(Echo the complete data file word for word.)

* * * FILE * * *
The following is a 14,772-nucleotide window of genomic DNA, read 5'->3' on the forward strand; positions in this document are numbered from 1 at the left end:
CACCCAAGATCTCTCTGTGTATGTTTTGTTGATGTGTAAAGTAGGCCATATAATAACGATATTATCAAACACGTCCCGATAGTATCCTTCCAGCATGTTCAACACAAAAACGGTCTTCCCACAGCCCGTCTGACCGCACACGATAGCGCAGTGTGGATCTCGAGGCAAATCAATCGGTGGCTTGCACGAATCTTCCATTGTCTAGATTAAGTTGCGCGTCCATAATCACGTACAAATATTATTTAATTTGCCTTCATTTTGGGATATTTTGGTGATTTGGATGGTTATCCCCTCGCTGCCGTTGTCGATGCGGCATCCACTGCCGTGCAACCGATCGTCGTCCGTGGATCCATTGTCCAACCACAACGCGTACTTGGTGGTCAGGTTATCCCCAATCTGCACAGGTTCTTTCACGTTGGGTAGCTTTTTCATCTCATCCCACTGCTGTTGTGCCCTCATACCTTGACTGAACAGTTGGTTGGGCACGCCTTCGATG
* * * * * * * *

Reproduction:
The following is a 14,772-nucleotide window of genomic DNA, read 5'->3' on the forward strand; positions in this document are numbered from 1 at the left end:
CACCCAAGATCTCTCTGTGTATGTTTTGTTGATGTGTAAAGTAGGCCATATAATAACGATATTATCAAACACGTCCCGATAGTATCCTTCCAGCATGTTCAACACAAAAACGGTCTTCCCACAGCCCGTCTGACCGCACACGATAGCGCAGTGTGGATCTCGAGGCAAATCAATCGGTGGCTTGCACGAATCTTCCATTGTCTAGATTAAGTTGCGCGTCCATAATCACGTACAAATATTATTTAATTTGCCTTCATTTTGGGATATTTTGGTGATTTGGATGGTTATCCCCTCGCTGCCGTTGTCGATGCGGCATCCACTGCCGTGCAACCGATCGTCGTCCGTGGATCCATTGTCCAACCACAACGCGTACTTGGTGGTCAGGTTATCCCCAATCTGCACAGGTTCTTTCACGTTGGGTAGCTTTTTCATCTCATCCCACTGCTGTTGTGCCCTCATACCTTGACTGAACAGTTGGTTGGGCACGCCTTCGATG